(Click on any image to enlarge it.)
Onitsha and Aguleri are linked directly by the Anambra River, which flows nearly north to south from Aguleri to its confluence with the Niger River just above Onitsha. But the two towns are separated by many miles of road. In the early 1960s, we would drive from Onitsha some twenty miles east on the highway to Enugu, only turning north where a tarmac road traversed the uplands from Awka to Aguleri. One could choose to drive directly north through Nsugbe, but these dirt roads could be impassable during the rainy season, and they entailed much slower driving..
I had very little idea why we were going to this location at this time, except that there was a harvest ritual there that Byron (below left) thought we would find worth seeing. Throughout our times together, he had a way of suggesting to me on short notice a trip that would be interesting, and we would go. In the fall of 1960, I knew nothing about Aguleri, whereas 12 years later I would publish a book1 that would emphasize the importance of this location for all of Ndi-igbo history and beyond — for the history of the Yoruba, Edo, Igala and other peoples who trace their origins back to the region of the Niger-Benue Confluence..
The map directly left here hints at this history: somewhere in the vicinity of a thousand years ago, Aguleri was one of the ritual foci of the Nri kingdom, an early Bronze Age center which produced astonishing cultural productions and apparently extended strong influence far beyond its borders. The complex sculpture at right is one item of a massive treasure produced by the ancestors of the Nri complex.2 And this cultural efflorescence — which faded gradually but severely over time — was connected to a deep geological feature of this landscape: the river Anambra ( (in Igbo, omambala, “plain floods”) is part of a vast and regular flooding process that has produced the incredibly fertile plain which the Ndi-Igbo label “Anam” ((See in Part One of this website: “Instabilities ancient (nateural) and recent (cultural and natural) for detailed discussionn of this major environmental condition.))
But in 1960, neither Byron nor I, nor probably any of the actors whose play we were about to witness had anything like full awareness of the historical grounds on which we all were there to celebrate the Emergence of a figure of royal importance.
I should say, before presenting this description, that in my early stages of the fieldwork I was tentatively experimenting in every way, not least in the use of my very cheap Aires 35mm camera (the best I as an impoverished graduate student could afford). I don’t remember what choice of B/W film I was trying, but obviously the results from this adventure speak for themselves (amateur at best — the great Ndi-Igbo ethnographer G.I. Jones produced far better images in the 1930s and 40s). The entire array of 1960s images you see in the A Mighty Tree website were produced with this camera.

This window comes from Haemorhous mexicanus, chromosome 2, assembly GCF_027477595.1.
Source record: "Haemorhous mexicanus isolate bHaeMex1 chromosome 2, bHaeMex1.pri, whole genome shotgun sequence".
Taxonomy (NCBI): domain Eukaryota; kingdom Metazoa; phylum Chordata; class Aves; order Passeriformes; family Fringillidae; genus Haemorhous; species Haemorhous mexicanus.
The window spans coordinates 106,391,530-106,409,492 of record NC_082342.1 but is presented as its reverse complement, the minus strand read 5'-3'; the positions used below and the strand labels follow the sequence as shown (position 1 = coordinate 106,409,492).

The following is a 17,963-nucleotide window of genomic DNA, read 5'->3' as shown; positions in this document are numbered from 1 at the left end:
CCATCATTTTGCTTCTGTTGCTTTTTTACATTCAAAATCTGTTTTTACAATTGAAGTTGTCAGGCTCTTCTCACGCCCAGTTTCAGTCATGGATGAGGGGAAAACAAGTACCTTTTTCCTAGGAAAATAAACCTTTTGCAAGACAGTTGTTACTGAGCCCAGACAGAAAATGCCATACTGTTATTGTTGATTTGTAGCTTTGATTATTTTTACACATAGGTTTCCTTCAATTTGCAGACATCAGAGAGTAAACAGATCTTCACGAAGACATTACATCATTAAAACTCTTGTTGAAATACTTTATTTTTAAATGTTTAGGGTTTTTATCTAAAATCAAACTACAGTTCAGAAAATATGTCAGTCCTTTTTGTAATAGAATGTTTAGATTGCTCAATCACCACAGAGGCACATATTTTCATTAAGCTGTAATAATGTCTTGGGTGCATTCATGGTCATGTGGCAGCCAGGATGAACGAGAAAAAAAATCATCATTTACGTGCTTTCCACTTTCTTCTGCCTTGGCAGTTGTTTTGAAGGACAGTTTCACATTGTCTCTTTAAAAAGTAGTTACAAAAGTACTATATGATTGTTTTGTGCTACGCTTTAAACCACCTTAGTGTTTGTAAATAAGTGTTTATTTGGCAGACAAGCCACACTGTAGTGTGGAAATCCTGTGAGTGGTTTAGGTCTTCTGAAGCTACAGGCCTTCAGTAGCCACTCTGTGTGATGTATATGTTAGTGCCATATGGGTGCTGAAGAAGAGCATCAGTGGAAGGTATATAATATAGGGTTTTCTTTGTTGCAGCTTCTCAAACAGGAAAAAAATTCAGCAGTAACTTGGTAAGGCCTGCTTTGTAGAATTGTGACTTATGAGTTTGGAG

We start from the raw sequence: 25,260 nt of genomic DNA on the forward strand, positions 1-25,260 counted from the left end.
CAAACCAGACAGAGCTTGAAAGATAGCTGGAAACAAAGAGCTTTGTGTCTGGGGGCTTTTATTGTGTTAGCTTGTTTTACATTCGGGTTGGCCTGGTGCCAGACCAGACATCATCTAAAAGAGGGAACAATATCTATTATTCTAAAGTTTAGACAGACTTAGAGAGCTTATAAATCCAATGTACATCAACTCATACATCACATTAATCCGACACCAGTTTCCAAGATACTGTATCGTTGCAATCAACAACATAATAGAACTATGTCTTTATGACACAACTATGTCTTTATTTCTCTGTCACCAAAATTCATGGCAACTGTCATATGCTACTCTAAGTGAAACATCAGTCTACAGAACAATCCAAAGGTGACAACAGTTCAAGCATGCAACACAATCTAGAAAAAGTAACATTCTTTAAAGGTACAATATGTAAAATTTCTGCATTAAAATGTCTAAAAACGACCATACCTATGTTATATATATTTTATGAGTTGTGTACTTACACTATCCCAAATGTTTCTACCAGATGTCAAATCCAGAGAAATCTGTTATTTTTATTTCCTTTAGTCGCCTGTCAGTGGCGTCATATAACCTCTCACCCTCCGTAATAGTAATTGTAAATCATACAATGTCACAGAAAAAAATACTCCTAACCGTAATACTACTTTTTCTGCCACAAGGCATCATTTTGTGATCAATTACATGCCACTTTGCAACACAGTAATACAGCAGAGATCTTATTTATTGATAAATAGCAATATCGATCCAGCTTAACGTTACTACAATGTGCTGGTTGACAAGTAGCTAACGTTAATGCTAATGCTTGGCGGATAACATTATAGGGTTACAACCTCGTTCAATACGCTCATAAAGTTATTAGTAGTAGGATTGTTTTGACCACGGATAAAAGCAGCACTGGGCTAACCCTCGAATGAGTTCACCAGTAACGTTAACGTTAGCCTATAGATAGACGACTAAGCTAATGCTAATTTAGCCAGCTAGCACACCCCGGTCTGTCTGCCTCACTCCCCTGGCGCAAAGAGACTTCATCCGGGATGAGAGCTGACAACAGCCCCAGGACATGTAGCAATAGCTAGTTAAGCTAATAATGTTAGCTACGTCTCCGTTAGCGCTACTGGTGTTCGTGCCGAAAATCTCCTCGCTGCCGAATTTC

Byron had introduced me as an American scholar wanting to record some of Aguleri social life, so I was free to start at ground level, where I photographed these elders charged with some of the organization (left). Soon after the Aguleri Market women approached en masse, carrying their ornate market stools on their heads (right). I decided I needed a better vantage point, so I retreated to the palace stairs where I was shown a secluded room that suited my purpose.
These very elaborate ritual objects reflect ;in some measure the central importance of women’s trading activities in the town. At right, elite women of royal connections are escorted to places of comfort and privilege.
As people gathered and waited, social groups with various affiliations to the palace proceeded through the crowd, accompanied by their orchestras. At left, a group with various drummers. At right, one led by a trumpeter.
The Hunters’ Association danced through, the hunters clustering around their central icon (center). I went downstairs to ground level for a closer look. While ram’s horns are most prominentfigures in the image held overhead b y the dancer,, a closeup view (right) shows that it also contains animal skulls inside, looking out, and also cloth representations of what look like animal paws.
While people are waiting for further events to occur, sometimes Incarnate Dead (ghostly masked figures) will emerge to dance before crowds. At left, one of these performs before a group of ghost-initiated boys and men (with certain special exceptions, no females should be present). At right, one of these creatures appeared before me and allowed me to take its picture (though, at that time, I was an uninitiated male).
Eventually, a very large ground has assembled around the open space before the palace (left) — here you see one side of the crowd. Then, beneath my vantage window in the palace, I see below, the Obi being prepared by attendants fo his Emergence. He wears some bright feathers on his crown (at right).
So here the Obi of Aguleri Emerges from his retreat (far left), far below his covering parasol. In the closeup, near left, you see his broad-rimmed hat stuffed with many fathers,and his very colorful gown. (He appears to be wielding a wooden representation of a rifle.) At right, he has so merged his full being into the vast crowd that you can only know his presence by his parasol.
- The King in Every Man; see the Bibliography page inj this website.